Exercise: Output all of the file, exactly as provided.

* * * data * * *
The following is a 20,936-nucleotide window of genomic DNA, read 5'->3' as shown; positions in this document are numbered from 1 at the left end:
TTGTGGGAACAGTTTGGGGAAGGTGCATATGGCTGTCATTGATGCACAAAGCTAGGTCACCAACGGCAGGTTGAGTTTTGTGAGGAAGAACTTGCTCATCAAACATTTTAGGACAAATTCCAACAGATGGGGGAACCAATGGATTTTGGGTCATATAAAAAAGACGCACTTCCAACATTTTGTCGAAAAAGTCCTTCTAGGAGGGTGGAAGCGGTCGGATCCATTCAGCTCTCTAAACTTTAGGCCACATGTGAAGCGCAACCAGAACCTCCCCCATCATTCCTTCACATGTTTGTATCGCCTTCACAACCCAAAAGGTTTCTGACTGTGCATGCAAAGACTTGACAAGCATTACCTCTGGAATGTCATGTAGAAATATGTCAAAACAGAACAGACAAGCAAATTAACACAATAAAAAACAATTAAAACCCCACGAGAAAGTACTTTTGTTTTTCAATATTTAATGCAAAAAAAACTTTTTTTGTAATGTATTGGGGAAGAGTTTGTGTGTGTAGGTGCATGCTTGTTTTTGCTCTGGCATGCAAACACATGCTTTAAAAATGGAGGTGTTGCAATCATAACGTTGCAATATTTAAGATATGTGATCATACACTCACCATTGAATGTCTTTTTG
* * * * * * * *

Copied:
The following is a 20,936-nucleotide window of genomic DNA, read 5'->3' as shown; positions in this document are numbered from 1 at the left end:
TTGTGGGAACAGTTTGGGGAAGGTGCATATGGCTGTCATTGATGCACAAAGCTAGGTCACCAACGGCAGGTTGAGTTTTGTGAGGAAGAACTTGCTCATCAAACATTTTAGGACAAATTCCAACAGATGGGGGAACCAATGGATTTTGGGTCATATAAAAAAGACGCACTTCCAACATTTTGTCGAAAAAGTCCTTCTAGGAGGGTGGAAGCGGTCGGATCCATTCAGCTCTCTAAACTTTAGGCCACATGTGAAGCGCAACCAGAACCTCCCCCATCATTCCTTCACATGTTTGTATCGCCTTCACAACCCAAAAGGTTTCTGACTGTGCATGCAAAGACTTGACAAGCATTACCTCTGGAATGTCATGTAGAAATATGTCAAAACAGAACAGACAAGCAAATTAACACAATAAAAAACAATTAAAACCCCACGAGAAAGTACTTTTGTTTTTCAATATTTAATGCAAAAAAAACTTTTTTTGTAATGTATTGGGGAAGAGTTTGTGTGTGTAGGTGCATGCTTGTTTTTGCTCTGGCATGCAAACACATGCTTTAAAAATGGAGGTGTTGCAATCATAACGTTGCAATATTTAAGATATGTGATCATACACTCACCATTGAATGTCTTTTTG